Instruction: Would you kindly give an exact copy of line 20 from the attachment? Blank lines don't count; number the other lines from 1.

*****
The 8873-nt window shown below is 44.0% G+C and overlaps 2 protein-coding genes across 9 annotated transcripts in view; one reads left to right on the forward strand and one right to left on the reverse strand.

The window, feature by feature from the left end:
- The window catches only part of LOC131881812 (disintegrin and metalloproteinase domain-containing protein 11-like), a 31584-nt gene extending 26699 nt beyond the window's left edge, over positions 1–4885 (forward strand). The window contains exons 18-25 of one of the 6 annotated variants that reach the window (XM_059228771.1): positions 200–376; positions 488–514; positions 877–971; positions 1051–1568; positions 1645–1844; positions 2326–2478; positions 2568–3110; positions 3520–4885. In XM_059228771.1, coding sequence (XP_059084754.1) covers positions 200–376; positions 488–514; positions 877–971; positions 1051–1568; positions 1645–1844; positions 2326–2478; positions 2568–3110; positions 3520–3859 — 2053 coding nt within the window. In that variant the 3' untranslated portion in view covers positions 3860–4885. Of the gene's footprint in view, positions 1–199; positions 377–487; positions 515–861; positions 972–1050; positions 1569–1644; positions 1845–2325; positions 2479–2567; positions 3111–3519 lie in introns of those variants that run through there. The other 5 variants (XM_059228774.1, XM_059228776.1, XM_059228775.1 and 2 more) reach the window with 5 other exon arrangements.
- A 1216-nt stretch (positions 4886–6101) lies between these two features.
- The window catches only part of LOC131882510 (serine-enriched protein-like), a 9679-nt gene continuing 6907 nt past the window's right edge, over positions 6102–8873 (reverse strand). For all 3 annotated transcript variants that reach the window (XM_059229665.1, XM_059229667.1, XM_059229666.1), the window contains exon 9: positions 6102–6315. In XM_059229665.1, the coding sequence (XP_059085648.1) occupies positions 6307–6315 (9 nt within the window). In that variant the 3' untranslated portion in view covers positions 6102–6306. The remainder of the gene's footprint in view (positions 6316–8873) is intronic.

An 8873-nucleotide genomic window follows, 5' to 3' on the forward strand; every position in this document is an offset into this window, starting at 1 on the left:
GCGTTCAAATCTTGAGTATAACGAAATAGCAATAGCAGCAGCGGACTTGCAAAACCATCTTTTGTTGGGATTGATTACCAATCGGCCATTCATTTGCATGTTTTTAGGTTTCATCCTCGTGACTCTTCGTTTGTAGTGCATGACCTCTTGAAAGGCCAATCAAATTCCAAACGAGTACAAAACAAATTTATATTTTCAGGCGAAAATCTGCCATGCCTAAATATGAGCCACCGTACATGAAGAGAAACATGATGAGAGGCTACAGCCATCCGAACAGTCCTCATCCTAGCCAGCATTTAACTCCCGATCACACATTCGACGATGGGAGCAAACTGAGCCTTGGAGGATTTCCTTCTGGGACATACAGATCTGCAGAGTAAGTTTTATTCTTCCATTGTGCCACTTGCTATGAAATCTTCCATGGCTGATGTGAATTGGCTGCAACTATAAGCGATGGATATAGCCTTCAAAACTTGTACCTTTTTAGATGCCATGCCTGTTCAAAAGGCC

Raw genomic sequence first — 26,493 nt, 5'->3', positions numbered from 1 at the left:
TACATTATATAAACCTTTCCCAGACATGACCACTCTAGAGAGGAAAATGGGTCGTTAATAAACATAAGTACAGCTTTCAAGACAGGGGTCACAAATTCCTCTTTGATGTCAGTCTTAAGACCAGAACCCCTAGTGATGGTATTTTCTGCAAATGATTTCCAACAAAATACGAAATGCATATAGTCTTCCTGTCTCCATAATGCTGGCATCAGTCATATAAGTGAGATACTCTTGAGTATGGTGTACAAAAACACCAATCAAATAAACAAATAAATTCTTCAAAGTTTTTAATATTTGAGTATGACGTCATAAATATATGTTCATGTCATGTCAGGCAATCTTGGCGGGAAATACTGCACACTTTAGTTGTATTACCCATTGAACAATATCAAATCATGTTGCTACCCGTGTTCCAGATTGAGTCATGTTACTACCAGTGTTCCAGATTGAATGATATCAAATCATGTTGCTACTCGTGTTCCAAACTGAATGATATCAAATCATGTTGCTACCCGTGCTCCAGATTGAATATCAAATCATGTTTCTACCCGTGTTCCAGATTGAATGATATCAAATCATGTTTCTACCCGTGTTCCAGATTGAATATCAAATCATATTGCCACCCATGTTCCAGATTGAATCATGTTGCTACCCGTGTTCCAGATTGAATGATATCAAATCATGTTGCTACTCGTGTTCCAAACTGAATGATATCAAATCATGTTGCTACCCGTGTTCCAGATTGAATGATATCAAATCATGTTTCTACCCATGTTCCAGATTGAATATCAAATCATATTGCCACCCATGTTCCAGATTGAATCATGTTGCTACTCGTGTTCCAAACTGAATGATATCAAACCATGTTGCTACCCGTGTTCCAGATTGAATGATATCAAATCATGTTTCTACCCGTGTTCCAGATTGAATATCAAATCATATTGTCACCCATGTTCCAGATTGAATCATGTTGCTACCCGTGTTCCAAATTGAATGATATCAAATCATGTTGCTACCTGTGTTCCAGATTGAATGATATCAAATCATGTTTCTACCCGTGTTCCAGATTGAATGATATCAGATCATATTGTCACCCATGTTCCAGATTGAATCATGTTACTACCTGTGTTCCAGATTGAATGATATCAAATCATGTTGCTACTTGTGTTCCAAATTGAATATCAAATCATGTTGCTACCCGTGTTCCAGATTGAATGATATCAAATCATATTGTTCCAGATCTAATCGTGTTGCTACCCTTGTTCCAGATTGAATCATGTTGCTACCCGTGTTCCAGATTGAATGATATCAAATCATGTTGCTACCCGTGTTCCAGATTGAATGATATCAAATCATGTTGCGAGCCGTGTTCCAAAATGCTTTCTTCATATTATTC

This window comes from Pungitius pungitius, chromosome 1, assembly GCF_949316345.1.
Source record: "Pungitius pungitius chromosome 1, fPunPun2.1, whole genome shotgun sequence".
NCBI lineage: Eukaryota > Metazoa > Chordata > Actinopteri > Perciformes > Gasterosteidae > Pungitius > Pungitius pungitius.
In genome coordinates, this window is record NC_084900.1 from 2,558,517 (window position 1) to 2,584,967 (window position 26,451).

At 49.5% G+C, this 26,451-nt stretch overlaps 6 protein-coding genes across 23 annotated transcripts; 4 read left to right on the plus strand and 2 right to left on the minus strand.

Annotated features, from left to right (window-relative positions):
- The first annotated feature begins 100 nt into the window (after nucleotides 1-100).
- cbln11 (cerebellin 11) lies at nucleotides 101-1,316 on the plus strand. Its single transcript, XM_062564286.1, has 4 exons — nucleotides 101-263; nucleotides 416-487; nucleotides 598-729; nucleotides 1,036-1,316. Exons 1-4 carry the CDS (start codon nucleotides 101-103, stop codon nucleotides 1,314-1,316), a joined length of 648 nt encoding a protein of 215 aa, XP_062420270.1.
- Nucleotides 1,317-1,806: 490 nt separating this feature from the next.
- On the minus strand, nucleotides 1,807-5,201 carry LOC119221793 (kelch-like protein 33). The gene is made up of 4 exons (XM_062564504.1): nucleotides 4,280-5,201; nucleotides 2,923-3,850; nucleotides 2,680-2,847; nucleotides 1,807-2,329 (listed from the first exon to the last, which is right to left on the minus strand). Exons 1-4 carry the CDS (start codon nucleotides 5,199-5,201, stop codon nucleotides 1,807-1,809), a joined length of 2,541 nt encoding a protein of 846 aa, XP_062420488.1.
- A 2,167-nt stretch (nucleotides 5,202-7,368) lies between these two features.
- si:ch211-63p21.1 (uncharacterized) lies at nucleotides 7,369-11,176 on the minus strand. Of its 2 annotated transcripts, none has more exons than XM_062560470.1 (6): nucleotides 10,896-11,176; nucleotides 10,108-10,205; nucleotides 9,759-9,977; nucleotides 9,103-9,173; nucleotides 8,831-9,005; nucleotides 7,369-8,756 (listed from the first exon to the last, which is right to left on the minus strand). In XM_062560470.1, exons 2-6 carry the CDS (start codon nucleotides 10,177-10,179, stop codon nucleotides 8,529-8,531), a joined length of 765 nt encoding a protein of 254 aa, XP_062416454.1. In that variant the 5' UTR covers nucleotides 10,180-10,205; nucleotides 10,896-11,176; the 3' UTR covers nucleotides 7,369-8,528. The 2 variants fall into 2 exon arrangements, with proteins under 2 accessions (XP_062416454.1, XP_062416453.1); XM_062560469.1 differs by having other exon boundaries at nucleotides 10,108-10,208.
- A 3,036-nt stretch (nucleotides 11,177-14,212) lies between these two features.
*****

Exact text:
- A 2,167-nt stretch (nucleotides 5,202-7,368) lies between these two features.